Ireland has just surpassed the UK in vaccinating its entire population against Covid

Ireland has overtaken the United Kingdom in terms of the number of adults fully vaccinated against Covid-19.

The latest figures show that Ireland has now fully vaccinated 72.5% of the adult population compared to 71.8% in the UK.

Ireland is still slightly behind in the number of first doses taken. Ireland gave at least one dose to 87.3% of the population compared to 88.4% in the UK.

It is expected, however, that a gap will close over the coming days.

For two-chamber vaccines, the intervals between the two jurisdictions differ. For example, Irish authorities recommend giving the second dose of Pfizer-BioNTech no later than four weeks after the first dose, while in the UK this is eight weeks. Guidance about periods has changed in both jurisdictions over the past six months.

However, the numbers are somewhat complicated by the fact that the UK has not provided any single Janssen vaccine to its population.

A single dose of this vaccine can be considered as having taken «at least one dose» while simultaneously making a person fully vaccinated.

The UK vaccination rollout began on December 8, roughly three weeks before Ireland gave its first dose, and it has accelerated ahead of other European countries in the weeks and months since.

As the European Union becomes embroiled in a bitter row with manufacturer AstraZeneca – which first supplied the UK with vaccines under a contract signed last year – Ireland’s spread has been so slow that the third wave of the virus began at the beginning of the year.

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However, supplies gradually increased and reliable and consistent shipments started arriving in Ireland every week from April onwards, enabling HSE to ‘step up’ the program and work through age groups.

The UK has seen similarly high levels of vaccine uptake among its population, but evidence suggests that certain regions are slowing.

The United Kingdom introduced a policy of leaving a 12-week gap between doses of AstraZeneca which was subsequently reduced to eight weeks.

Ireland insisted on the same gap at first but was later reduced to between eight and 12 weeks, and then again later to between four and 12 weeks.

Stormont’s chief scientific adviser warned this week that Northern Ireland could face a more serious wave of Covid-19 than other parts of the UK due to the deteriorating vaccination rate.

Professor Ian Young said there were concerns that people in the region seemed less willing to get an injection than those in the UK.

His comments before the association’s health committee came when the head of the immunization program, Patricia Donnelly, said uptake rates had «fallen» since the start of operation for those under 30.

As he appeared before the committee, which has been called back from recess to discuss the growing pressures of Covid within hospitals, Donnelly confirmed that vaccine-booster vaccinations would begin in Northern Ireland in September.

In Northern Ireland, as of Thursday, 83% of the adult population had received their first doses of the Covid-19 vaccine while 71% had received their full vaccinations.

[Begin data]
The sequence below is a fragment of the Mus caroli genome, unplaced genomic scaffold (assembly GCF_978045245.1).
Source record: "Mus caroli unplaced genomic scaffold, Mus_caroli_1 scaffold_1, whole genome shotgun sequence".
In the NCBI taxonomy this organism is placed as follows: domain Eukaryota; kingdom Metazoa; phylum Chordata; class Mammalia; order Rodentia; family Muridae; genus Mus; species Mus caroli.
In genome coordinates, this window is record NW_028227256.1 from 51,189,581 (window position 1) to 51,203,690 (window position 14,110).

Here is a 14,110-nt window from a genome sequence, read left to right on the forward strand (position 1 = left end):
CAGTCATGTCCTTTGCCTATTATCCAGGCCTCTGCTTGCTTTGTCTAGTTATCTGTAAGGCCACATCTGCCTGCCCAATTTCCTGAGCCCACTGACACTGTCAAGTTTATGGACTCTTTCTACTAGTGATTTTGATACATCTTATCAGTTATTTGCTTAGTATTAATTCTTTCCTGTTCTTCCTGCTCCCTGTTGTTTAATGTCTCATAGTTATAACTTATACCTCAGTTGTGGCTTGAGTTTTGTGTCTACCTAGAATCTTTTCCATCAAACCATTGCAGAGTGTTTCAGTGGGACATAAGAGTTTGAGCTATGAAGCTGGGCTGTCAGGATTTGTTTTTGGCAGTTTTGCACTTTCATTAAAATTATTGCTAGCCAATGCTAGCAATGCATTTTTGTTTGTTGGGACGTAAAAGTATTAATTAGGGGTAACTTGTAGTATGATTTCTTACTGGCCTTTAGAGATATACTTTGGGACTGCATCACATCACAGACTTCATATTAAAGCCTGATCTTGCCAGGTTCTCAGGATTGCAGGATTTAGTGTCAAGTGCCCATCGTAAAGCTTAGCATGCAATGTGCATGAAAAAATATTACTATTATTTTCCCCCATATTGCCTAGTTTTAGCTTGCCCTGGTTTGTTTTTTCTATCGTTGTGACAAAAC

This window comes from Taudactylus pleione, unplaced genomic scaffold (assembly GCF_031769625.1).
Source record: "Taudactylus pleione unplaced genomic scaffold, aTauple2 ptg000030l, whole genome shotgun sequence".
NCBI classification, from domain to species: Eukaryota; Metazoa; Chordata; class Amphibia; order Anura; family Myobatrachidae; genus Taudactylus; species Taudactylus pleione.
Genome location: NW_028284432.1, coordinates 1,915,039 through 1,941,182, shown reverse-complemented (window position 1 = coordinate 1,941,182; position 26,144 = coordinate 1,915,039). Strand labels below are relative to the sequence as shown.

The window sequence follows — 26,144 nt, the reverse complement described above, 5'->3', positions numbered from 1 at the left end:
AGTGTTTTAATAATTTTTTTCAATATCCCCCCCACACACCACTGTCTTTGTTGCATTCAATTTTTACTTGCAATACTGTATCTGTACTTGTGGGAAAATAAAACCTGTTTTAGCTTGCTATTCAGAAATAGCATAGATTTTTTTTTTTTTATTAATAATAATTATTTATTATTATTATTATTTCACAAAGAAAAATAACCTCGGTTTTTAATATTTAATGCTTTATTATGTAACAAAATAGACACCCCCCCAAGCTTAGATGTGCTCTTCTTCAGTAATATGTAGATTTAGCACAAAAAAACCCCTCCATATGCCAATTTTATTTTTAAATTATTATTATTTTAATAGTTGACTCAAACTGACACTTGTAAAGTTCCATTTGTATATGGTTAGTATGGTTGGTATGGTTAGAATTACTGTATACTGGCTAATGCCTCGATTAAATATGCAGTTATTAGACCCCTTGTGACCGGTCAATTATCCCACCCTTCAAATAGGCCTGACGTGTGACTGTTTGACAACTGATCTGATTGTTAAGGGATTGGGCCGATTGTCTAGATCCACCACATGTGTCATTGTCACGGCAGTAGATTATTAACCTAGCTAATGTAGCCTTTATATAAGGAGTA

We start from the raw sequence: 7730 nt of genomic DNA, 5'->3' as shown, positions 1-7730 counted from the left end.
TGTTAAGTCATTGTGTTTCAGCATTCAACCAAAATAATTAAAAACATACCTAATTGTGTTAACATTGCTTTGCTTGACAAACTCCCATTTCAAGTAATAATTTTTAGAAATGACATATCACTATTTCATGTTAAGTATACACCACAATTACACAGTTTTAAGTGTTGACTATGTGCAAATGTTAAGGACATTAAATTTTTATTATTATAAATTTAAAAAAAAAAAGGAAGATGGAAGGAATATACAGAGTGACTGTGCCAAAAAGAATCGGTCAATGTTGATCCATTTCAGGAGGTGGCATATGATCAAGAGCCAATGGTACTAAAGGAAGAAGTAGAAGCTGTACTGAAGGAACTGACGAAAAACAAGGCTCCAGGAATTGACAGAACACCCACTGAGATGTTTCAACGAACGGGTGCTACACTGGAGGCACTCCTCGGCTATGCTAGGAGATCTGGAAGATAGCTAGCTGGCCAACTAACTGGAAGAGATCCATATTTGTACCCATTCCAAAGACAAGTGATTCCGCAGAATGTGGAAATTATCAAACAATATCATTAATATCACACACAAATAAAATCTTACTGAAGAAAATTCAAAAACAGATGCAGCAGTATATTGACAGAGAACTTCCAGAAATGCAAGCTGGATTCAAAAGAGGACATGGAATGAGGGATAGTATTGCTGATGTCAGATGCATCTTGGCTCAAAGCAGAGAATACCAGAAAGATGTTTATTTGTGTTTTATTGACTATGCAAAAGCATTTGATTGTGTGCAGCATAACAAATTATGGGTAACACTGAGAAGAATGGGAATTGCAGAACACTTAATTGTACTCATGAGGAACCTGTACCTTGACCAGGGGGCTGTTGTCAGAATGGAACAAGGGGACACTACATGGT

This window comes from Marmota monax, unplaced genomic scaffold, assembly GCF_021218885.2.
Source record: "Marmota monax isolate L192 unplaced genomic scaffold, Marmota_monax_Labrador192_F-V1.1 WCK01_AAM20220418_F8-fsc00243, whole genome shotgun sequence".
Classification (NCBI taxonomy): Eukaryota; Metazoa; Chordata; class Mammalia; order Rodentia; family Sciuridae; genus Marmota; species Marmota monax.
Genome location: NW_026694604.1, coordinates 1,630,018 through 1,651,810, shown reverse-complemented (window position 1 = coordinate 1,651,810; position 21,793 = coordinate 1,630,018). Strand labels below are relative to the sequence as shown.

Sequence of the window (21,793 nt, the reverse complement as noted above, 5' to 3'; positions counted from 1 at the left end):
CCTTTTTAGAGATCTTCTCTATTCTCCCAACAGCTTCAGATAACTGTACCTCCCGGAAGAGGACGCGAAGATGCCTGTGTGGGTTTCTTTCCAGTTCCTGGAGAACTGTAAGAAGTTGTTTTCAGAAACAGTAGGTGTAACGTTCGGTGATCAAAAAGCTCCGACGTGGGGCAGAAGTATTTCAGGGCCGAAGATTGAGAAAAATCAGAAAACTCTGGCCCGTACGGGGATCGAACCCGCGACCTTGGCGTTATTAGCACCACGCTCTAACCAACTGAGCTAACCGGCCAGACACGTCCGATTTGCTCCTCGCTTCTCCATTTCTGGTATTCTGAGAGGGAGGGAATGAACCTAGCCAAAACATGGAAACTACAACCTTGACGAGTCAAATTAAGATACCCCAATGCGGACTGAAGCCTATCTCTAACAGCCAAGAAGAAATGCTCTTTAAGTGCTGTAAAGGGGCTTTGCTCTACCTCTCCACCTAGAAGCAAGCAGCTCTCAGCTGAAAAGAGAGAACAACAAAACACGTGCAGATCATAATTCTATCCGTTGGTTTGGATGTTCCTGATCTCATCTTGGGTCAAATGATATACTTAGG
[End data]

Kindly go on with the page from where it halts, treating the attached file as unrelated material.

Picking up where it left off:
Less than 60% of people between the ages of 18 and 29 received their first injection. The second lowest absorption rate is 70% for the 30-39 age group. All cohorts over 60 years of age have a 100% intake rate.

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Professor Young told the committee: «I must point out that we are behind England, Scotland and Wales in terms of the first dose of vaccination by about 5% to 6% minimum, and in some cases more than that.

“In terms of the second doses of vaccination, we are very similar to England and Scotland, but we are behind Wales by about 10%.

“Therefore, there has been concern that the willingness of the population of Northern Ireland to come forward for vaccination, for whatever reason, appears to be less than that in other parts of the United Kingdom, and that this would lead to an increase in the population at risk of infection in Northern Ireland, and consequently the possibility of a more severe wave on this occasion. .

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«Every small increase in vaccination that we can achieve will make a real difference in terms of how quickly the current wave will resolve and the potential for future waves to occur.»

Donnelly told MLAs on the panel that uptake of vaccination among the 18-29 age group was «incredibly slow.»

She said it was «extremely concerned» that the pace of the vaccination program «skewed over the edge» in June when it opened for this younger age group.

Meanwhile, as Northern Ireland prepares to close a number of mass vaccination centres, this weekend Ireland opened its first such centres, with public health officials this week to encourage younger age groups to get vaccinated.

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The broad consensus in countries with high uptake of vaccines – and countries rich enough to buy them – is that normal life will not resume for some time, but that the more people get vaccinated, the lower the risk of contracting Covid-19 and the less need for it. for restrictions.

Speaking at an NPHET briefing earlier this week, Chief Medical Officer Dr. Tony Holohan touched on the concept of herd immunity, an idea he said was not particularly useful from a public health standpoint.

Holohan said NPHET doesn’t target 90% of the herd’s immunity — it doesn’t use the concept, he said. But he said it was striving to ensure the highest absorption rate among those who were offered the vaccine.

He added that NPHET would not talk about herd immunity because it «is not strictly public health meaningful in the context of this particular disease» which he said has mutated many times since the pandemic first began.

– With Nikki Ryan reporting

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